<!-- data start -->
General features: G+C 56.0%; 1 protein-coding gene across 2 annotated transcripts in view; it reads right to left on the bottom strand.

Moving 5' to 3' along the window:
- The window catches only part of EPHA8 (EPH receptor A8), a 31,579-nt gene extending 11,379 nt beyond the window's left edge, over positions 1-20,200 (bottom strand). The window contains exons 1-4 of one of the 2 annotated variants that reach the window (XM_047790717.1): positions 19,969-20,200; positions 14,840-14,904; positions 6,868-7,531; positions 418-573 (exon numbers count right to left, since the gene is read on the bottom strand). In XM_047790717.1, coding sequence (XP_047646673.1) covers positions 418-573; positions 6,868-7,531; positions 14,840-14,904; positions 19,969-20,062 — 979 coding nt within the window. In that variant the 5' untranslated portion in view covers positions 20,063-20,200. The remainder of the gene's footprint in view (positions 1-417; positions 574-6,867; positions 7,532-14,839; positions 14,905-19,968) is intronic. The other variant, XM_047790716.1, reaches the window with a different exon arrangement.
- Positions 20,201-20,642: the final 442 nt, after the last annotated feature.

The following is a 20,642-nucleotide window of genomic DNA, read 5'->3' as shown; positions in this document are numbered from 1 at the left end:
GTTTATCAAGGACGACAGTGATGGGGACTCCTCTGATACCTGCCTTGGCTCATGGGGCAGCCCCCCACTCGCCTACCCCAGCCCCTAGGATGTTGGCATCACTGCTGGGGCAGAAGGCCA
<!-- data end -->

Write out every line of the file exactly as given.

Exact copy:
General features: G+C 56.0%; 1 protein-coding gene across 2 annotated transcripts in view; it reads right to left on the bottom strand.

Moving 5' to 3' along the window:
- The window catches only part of EPHA8 (EPH receptor A8), a 31,579-nt gene extending 11,379 nt beyond the window's left edge, over positions 1-20,200 (bottom strand). The window contains exons 1-4 of one of the 2 annotated variants that reach the window (XM_047790717.1): positions 19,969-20,200; positions 14,840-14,904; positions 6,868-7,531; positions 418-573 (exon numbers count right to left, since the gene is read on the bottom strand). In XM_047790717.1, coding sequence (XP_047646673.1) covers positions 418-573; positions 6,868-7,531; positions 14,840-14,904; positions 19,969-20,062 — 979 coding nt within the window. In that variant the 5' untranslated portion in view covers positions 20,063-20,200. The remainder of the gene's footprint in view (positions 1-417; positions 574-6,867; positions 7,532-14,839; positions 14,905-19,968) is intronic. The other variant, XM_047790716.1, reaches the window with a different exon arrangement.
- Positions 20,201-20,642: the final 442 nt, after the last annotated feature.

The following is a 20,642-nucleotide window of genomic DNA, read 5'->3' as shown; positions in this document are numbered from 1 at the left end:
GTTTATCAAGGACGACAGTGATGGGGACTCCTCTGATACCTGCCTTGGCTCATGGGGCAGCCCCCCACTCGCCTACCCCAGCCCCTAGGATGTTGGCATCACTGCTGGGGCAGAAGGCCA